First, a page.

As Lizzie engaged with the community in South Tyneside, they found that the imagery of Lighthouses often came up in conversation. There were a few reasons for this. Firstly, a lot of local people spent time around them. They had memories of going on first dates with their partners or walking there with their friends. There were even harder memories of walking the pier to think after a particularly hard time. But there was more meaning to the lighthouses than that.
Lighthouses stand on the edge of coast. They are the bridge between two worlds, that of the land and the sea. They are the light that brings the ships home to safety.
Lighthouses stand on the edge between danger and saftey. A sign that a journey is at an end, or a beginning. They are most certainly a guiding light in the darkness.
As Lizzie continued through Wereside and Teesside, the imagery continued, with members of the Queer community likening lighthouses to found family members that helped to show the way to a new home, a hand that held theirs as they journeyed from one part of their life into a place of open self identity. They held the torch. They lit the way.
People can be our lighthouses.
Lizzie translated the experiences and memories of the people they talked to into poems that were designed to be read out loud, but also work as visual poems with unusual line breaks for uneven rhythms.
Lizzie creates poems through movement, following the patterns of steps, train travel, and, in the case of some of these pieces, waves.
The works featured in the exhibition explore concepts of identity, of aligning yourself with the sea and Queer culture. They capture moments of memories, walking on the beach with loved ones, as well as a feeling shared by exisiting in a space of beautiful, ever changing fluidity.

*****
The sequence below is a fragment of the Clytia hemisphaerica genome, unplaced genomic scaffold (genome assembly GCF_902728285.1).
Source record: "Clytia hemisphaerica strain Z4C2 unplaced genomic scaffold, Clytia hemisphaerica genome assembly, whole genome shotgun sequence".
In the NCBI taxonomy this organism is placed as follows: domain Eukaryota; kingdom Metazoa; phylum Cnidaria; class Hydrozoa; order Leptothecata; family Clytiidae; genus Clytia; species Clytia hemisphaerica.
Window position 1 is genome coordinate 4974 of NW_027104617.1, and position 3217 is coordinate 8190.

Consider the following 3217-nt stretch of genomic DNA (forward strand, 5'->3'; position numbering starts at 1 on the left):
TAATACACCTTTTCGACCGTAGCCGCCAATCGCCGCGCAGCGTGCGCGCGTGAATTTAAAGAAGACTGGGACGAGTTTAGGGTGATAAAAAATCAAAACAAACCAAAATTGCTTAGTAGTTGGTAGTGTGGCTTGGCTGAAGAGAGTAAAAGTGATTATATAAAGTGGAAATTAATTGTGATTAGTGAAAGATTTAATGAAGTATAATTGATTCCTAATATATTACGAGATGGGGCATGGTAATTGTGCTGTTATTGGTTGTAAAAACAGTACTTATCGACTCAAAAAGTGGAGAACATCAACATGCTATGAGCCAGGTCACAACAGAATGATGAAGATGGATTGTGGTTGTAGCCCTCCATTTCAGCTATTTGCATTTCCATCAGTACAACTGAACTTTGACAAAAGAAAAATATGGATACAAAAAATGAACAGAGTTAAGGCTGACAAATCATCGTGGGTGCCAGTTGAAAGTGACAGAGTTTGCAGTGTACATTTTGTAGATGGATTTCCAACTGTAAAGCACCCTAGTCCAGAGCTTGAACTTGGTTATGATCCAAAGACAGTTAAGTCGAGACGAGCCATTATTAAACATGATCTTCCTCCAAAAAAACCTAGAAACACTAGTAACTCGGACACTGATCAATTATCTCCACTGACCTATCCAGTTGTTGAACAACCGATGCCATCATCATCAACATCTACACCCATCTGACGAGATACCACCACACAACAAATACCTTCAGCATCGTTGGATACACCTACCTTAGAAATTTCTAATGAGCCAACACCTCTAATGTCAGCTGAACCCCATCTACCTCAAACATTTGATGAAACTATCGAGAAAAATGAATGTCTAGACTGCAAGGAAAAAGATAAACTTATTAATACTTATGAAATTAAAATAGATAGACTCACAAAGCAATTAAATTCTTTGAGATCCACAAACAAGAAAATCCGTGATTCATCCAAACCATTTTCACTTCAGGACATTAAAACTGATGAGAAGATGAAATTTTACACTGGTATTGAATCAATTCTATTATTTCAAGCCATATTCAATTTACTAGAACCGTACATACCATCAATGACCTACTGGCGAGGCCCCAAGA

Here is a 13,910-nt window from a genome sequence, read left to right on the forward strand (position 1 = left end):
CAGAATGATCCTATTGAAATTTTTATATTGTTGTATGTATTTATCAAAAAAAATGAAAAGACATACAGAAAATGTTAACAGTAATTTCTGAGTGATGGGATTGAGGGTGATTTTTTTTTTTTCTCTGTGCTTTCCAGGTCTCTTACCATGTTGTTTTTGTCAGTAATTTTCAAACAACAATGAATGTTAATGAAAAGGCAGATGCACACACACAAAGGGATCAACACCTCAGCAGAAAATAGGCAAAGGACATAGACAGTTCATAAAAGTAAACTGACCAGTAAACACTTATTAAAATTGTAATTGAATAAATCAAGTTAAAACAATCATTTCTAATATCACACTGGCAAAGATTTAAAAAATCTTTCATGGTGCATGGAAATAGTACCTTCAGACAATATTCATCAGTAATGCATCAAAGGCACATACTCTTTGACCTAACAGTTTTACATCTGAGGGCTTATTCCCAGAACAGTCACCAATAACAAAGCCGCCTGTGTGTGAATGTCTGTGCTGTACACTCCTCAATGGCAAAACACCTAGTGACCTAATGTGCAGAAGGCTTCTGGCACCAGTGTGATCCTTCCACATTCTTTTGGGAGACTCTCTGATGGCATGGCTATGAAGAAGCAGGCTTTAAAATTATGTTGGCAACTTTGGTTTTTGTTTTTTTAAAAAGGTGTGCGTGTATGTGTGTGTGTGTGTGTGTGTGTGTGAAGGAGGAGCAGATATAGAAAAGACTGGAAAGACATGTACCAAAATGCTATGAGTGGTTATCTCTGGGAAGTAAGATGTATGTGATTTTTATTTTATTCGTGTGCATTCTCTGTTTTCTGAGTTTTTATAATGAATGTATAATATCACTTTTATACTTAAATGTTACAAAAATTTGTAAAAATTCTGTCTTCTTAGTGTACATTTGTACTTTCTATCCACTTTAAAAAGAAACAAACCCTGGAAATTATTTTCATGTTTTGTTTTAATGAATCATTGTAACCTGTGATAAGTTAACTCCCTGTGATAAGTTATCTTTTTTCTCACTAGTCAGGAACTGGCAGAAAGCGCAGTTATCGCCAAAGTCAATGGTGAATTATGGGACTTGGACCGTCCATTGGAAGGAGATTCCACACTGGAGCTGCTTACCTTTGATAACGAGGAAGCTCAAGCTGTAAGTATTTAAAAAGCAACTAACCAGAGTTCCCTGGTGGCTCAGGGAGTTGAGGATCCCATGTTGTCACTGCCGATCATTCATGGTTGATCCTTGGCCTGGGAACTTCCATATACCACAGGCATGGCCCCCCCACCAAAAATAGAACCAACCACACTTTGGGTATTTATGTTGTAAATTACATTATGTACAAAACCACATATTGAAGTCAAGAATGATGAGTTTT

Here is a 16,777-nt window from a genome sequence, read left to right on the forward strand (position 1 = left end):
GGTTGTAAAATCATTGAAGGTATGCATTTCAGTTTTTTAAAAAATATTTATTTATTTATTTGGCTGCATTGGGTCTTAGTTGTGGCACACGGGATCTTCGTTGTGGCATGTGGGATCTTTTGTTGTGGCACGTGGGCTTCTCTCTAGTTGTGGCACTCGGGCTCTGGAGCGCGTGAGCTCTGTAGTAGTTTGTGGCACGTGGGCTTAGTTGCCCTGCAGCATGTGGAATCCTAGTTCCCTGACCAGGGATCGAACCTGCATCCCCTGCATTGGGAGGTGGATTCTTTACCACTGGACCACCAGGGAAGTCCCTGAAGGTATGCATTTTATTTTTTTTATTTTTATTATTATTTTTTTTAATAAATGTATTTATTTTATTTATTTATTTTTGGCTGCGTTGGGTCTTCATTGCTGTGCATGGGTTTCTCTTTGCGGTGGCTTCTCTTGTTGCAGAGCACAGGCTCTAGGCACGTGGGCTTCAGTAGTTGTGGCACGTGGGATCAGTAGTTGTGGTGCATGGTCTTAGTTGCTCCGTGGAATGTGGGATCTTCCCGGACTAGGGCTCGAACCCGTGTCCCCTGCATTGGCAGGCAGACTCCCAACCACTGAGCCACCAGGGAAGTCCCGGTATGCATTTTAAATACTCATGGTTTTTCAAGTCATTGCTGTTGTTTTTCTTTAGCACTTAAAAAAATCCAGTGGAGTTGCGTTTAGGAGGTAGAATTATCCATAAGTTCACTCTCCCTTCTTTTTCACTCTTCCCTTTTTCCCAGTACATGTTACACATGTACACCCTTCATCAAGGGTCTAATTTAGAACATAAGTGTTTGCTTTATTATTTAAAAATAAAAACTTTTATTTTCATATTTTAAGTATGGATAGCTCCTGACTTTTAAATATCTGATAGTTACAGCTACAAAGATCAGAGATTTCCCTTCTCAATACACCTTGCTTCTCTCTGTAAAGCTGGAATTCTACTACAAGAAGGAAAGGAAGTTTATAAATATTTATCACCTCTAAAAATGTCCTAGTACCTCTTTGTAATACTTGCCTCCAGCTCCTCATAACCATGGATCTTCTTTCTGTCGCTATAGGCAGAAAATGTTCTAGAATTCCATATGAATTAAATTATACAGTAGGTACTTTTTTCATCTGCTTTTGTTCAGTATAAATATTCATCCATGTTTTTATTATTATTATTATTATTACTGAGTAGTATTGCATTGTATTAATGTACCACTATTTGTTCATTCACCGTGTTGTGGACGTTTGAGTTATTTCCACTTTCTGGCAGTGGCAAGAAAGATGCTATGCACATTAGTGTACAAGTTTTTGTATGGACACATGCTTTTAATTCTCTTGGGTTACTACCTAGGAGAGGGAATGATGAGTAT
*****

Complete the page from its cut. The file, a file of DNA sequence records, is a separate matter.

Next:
Place became key to this project very early on. Even within the Tyne to Tees area, there were devisions. In the Tees Valley there were foods that were unique to them, including the famous Lemon Top (a type of Ice Cream with lemon sorbet). In Sunderland and South Shields there were distinctive languages due to the heritage of ship biulding, and Seaham's distinctive relationship to seaglass is world renound.
The relationship to language was especially interesting because Queer communities had been forced to develop their own secret languaged to avoid detection, including in physical forms such as the giving of specific flowers or foods.
Lizzie explored this sense of place and peoples memories around it through a further series of images.
As Above, So Below.
This phrase kept turning up while Lizzie was researching and investiagting. There were so many layers to what was happening to our seas at the time of the project, and what was happening on land. Polution in our waters was ever increasing and it felt like the treatment of people was becoming even more negative. Hate crimes across the globe had people concerned.
Lizzie considered our relationship to the water. After months of conversation, both in person and digitally, with hundreds of people, Lizzie wondered about the way that above the water and below the water reflected on another. How similar were creatures to people? How do we interact with one another?
All the while, Lizzie was listening to the Queer young people from Blooming Youth collective in the Tees Valley and US/OURS/WE IN South Tyneside. Running creative workshops to imagine what creatures might exist in our waters, the two collectives created their own 'Sea Monsters' or 'Coastal Gods'.
Diving in deeper, Lizzie researched the North East history of pagan coast and river Gods, finding surprising linking between these creatures and Queer Culture.
In response, Lizzie developed illustrations of God like sea creatures and more humaniod river Gods, considering both the fantastical and the real. Lizzie created images of the human boats above, and their sea creature counterparts, ones that oppose or compliment the actions of the surface.
Thoughout the project, Lizzie interviewed and recorded conversations with members of the public while writing their own poetry and creating audio. The visualiser and soundscape features clips of these conversations and writtings, as well as other ambient sounds.
The poetry performance and visualiser from the Queer Shores and Seas project, commissioned by SeaScapes, CoLab, Curious Arts and Living History NE
Funded by the National Lottery Heritage Fund, written and performed by Lizzie Lovejoy, recorded and edited by Alan Fentiman.
This project could not have happened without the honest words and imput of our local Tyne to Tees community. If you have viewed this exhibition then you are a part of that journey. Thank you.